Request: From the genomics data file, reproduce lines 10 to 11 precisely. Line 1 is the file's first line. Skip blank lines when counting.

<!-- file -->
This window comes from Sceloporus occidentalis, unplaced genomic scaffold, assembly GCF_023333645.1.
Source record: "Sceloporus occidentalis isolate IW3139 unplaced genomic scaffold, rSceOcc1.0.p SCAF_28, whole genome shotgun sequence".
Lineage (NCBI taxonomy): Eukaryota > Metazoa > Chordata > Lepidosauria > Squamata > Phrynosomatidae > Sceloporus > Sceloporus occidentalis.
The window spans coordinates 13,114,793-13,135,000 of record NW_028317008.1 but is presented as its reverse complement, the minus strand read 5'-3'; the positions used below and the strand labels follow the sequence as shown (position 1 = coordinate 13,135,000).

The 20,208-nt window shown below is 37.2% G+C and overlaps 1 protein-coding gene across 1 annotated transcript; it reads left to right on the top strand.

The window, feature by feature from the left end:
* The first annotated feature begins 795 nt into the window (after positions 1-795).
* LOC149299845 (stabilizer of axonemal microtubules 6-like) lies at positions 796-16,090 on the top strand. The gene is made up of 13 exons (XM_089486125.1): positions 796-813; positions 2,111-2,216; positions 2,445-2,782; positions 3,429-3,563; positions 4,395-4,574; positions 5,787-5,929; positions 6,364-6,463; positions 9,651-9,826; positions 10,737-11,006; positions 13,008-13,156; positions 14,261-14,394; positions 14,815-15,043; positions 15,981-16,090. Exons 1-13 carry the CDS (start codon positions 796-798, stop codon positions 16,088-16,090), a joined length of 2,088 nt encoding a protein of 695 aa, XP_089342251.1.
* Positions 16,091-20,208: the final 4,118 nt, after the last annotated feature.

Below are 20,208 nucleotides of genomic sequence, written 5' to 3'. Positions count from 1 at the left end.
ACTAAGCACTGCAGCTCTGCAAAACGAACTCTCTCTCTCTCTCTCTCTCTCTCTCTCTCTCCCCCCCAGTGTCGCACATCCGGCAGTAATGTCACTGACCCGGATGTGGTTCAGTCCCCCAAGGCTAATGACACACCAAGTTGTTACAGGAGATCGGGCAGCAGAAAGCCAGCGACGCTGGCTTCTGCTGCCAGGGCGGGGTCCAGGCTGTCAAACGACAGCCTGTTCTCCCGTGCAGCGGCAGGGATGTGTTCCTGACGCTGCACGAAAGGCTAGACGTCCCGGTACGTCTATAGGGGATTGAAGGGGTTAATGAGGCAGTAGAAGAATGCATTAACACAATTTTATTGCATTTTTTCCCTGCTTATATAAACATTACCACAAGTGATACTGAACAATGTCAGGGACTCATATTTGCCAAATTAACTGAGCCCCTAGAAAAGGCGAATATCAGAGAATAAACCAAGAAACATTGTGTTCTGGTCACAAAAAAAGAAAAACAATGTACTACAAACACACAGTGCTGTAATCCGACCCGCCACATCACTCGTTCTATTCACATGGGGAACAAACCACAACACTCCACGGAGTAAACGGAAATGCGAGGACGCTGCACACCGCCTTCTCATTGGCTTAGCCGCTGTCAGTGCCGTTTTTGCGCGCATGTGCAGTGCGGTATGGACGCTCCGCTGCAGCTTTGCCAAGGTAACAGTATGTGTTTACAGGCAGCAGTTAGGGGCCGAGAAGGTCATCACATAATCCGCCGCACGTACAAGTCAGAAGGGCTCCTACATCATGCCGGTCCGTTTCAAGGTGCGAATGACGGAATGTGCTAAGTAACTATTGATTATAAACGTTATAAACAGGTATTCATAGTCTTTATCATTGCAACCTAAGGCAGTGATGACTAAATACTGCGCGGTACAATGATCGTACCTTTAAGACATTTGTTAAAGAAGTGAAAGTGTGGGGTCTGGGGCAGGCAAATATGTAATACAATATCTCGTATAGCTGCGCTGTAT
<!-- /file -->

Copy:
Below are 20,208 nucleotides of genomic sequence, written 5' to 3'. Positions count from 1 at the left end.
ACTAAGCACTGCAGCTCTGCAAAACGAACTCTCTCTCTCTCTCTCTCTCTCTCTCTCTCTCCCCCCCAGTGTCGCACATCCGGCAGTAATGTCACTGACCCGGATGTGGTTCAGTCCCCCAAGGCTAATGACACACCAAGTTGTTACAGGAGATCGGGCAGCAGAAAGCCAGCGACGCTGGCTTCTGCTGCCAGGGCGGGGTCCAGGCTGTCAAACGACAGCCTGTTCTCCCGTGCAGCGGCAGGGATGTGTTCCTGACGCTGCACGAAAGGCTAGACGTCCCGGTACGTCTATAGGGGATTGAAGGGGTTAATGAGGCAGTAGAAGAATGCATTAACACAATTTTATTGCATTTTTTCCCTGCTTATATAAACATTACCACAAGTGATACTGAACAATGTCAGGGACTCATATTTGCCAAATTAACTGAGCCCCTAGAAAAGGCGAATATCAGAGAATAAACCAAGAAACATTGTGTTCTGGTCACAAAAAAAGAAAAACAATGTACTACAAACACACAGTGCTGTAATCCGACCCGCCACATCACTCGTTCTATTCACATGGGGAACAAACCACAACACTCCACGGAGTAAACGGAAATGCGAGGACGCTGCACACCGCCTTCTCATTGGCTTAGCCGCTGTCAGTGCCGTTTTTGCGCGCATGTGCAGTGCGGTATGGACGCTCCGCTGCAGCTTTGCCAAGGTAACAGTATGTGTTTACAGGCAGCAGTTAGGGGCCGAGAAGGTCATCACATAATCCGCCGCACGTACAAGTCAGAAGGGCTCCTACATCATGCCGGTCCGTTTCAAGGTGCGAATGACGGAATGTGCTAAGTAACTATTGATTATAAACGTTATAAACAGGTATTCATAGTCTTTATCATTGCAACCTAAGGCAGTGATGACTAAATACTGCGCGGTACAATGATCGTACCTTTAAGACATTTGTTAAAGAAGTGAAAGTGTGGGGTCTGGGGCAGGCAAATATGTAATACAATATCTCGTATAGCTGCGCTGTAT